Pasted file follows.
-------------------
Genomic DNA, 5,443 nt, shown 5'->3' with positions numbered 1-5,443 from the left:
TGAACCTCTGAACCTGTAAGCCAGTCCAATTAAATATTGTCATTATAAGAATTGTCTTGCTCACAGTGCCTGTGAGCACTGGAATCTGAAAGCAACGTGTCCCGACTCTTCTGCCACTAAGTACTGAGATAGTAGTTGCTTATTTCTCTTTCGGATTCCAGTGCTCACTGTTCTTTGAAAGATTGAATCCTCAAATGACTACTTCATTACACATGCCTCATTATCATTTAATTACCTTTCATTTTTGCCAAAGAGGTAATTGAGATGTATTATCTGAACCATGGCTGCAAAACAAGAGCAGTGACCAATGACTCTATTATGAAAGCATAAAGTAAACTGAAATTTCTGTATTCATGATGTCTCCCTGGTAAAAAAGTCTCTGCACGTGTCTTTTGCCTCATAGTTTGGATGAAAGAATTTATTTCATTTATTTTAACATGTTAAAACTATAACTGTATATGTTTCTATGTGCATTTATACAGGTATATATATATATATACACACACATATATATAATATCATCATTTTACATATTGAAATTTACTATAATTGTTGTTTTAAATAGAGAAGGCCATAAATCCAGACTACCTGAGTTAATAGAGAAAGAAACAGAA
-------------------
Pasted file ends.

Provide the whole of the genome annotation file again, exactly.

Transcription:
Genomic DNA, 5,443 nt, shown 5'->3' with positions numbered 1-5,443 from the left:
TGAACCTCTGAACCTGTAAGCCAGTCCAATTAAATATTGTCATTATAAGAATTGTCTTGCTCACAGTGCCTGTGAGCACTGGAATCTGAAAGCAACGTGTCCCGACTCTTCTGCCACTAAGTACTGAGATAGTAGTTGCTTATTTCTCTTTCGGATTCCAGTGCTCACTGTTCTTTGAAAGATTGAATCCTCAAATGACTACTTCATTACACATGCCTCATTATCATTTAATTACCTTTCATTTTTGCCAAAGAGGTAATTGAGATGTATTATCTGAACCATGGCTGCAAAACAAGAGCAGTGACCAATGACTCTATTATGAAAGCATAAAGTAAACTGAAATTTCTGTATTCATGATGTCTCCCTGGTAAAAAAGTCTCTGCACGTGTCTTTTGCCTCATAGTTTGGATGAAAGAATTTATTTCATTTATTTTAACATGTTAAAACTATAACTGTATATGTTTCTATGTGCATTTATACAGGTATATATATATATATACACACACATATATATAATATCATCATTTTACATATTGAAATTTACTATAATTGTTGTTTTAAATAGAGAAGGCCATAAATCCAGACTACCTGAGTTAATAGAGAAAGAAACAGAA